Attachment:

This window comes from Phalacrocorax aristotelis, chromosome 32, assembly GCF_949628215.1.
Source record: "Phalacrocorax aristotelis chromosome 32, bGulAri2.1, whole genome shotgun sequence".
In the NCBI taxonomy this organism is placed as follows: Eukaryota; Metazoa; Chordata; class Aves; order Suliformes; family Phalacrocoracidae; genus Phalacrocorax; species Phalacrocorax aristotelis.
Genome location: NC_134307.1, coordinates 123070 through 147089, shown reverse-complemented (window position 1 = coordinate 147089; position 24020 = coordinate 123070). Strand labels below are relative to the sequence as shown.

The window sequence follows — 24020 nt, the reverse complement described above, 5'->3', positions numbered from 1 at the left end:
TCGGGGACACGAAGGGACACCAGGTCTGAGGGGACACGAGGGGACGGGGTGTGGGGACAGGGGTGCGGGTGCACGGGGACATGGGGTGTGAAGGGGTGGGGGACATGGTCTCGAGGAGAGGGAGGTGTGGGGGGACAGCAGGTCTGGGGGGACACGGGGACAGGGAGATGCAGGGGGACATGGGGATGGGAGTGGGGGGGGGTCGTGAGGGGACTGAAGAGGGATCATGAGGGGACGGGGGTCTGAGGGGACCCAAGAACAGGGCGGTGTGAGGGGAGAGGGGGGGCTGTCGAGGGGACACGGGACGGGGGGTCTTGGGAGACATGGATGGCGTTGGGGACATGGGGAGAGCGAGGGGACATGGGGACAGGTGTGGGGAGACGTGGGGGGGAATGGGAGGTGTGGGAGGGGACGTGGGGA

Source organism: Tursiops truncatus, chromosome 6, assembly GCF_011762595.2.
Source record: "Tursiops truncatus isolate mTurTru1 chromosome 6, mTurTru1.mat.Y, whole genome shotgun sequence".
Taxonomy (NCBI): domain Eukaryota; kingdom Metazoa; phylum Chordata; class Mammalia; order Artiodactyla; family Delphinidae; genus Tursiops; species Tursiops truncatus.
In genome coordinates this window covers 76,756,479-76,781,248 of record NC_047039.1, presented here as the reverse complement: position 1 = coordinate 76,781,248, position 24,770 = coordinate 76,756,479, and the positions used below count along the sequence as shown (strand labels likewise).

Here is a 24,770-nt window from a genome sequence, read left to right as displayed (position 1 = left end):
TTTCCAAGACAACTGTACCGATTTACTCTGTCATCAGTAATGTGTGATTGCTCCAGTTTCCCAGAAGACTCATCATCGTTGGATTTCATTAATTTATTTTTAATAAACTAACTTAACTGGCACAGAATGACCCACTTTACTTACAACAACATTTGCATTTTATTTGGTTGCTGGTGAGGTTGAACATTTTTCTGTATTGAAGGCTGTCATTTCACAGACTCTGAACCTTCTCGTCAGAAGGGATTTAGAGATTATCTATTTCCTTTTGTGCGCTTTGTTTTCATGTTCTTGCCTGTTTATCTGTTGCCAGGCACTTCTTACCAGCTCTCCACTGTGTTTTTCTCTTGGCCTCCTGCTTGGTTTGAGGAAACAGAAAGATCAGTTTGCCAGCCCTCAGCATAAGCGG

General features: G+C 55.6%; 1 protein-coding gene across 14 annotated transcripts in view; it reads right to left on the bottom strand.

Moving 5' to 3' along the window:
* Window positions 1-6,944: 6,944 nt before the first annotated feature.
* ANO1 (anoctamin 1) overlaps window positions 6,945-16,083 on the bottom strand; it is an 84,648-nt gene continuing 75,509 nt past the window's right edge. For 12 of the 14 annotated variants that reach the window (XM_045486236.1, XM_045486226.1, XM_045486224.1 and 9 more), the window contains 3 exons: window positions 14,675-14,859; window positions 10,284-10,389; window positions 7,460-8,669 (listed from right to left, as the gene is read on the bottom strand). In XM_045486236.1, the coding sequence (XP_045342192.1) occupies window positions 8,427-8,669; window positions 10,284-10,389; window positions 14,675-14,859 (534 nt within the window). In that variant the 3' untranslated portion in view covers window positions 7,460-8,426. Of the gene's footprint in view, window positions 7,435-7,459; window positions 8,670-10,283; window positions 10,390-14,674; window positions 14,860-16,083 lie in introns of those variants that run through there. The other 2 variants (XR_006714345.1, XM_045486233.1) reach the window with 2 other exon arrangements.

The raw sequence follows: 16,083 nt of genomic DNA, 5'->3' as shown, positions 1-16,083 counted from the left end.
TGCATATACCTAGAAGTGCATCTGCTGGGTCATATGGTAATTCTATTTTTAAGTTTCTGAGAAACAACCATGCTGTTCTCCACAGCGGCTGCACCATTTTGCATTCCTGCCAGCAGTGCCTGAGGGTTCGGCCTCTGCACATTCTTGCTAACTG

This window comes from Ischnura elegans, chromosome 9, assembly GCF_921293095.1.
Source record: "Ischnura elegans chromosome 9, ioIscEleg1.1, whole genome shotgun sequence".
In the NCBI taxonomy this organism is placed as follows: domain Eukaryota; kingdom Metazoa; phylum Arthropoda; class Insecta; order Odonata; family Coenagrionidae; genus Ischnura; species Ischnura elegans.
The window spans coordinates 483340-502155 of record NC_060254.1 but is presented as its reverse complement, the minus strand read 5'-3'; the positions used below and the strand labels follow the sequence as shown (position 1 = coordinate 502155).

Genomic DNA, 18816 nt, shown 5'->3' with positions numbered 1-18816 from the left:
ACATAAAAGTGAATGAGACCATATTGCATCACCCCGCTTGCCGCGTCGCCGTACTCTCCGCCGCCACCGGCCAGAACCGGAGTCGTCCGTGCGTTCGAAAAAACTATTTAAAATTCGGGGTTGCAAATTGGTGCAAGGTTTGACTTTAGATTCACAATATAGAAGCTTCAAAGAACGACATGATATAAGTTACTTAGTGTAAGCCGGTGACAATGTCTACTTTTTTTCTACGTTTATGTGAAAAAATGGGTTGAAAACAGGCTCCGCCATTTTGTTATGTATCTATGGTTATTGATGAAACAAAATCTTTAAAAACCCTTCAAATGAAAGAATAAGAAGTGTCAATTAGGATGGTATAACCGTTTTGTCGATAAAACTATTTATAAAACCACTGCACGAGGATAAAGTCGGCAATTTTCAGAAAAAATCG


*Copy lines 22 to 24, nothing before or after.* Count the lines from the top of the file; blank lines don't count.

The window spans coordinates 483340-502155 of record NC_060254.1 but is presented as its reverse complement, the minus strand read 5'-3'; the positions used below and the strand labels follow the sequence as shown (position 1 = coordinate 502155).

Genomic DNA, 18816 nt, shown 5'->3' with positions numbered 1-18816 from the left:
ACATAAAAGTGAATGAGACCATATTGCATCACCCCGCTTGCCGCGTCGCCGTACTCTCCGCCGCCACCGGCCAGAACCGGAGTCGTCCGTGCGTTCGAAAAAACTATTTAAAATTCGGGGTTGCAAATTGGTGCAAGGTTTGACTTTAGATTCACAATATAGAAGCTTCAAAGAACGACATGATATAAGTTACTTAGTGTAAGCCGGTGACAATGTCTACTTTTTTTCTACGTTTATGTGAAAAAATGGGTTGAAAACAGGCTCCGCCATTTTGTTATGTATCTATGGTTATTGATGAAACAAAATCTTTAAAAACCCTTCAAATGAAAGAATAAGAAGTGTCAATTAGGATGGTATAACCGTTTTGTCGATAAAACTATTTATAAAACCACTGCACGAGGATAAAGTCGGCAATTTTCAGAAAAAATCG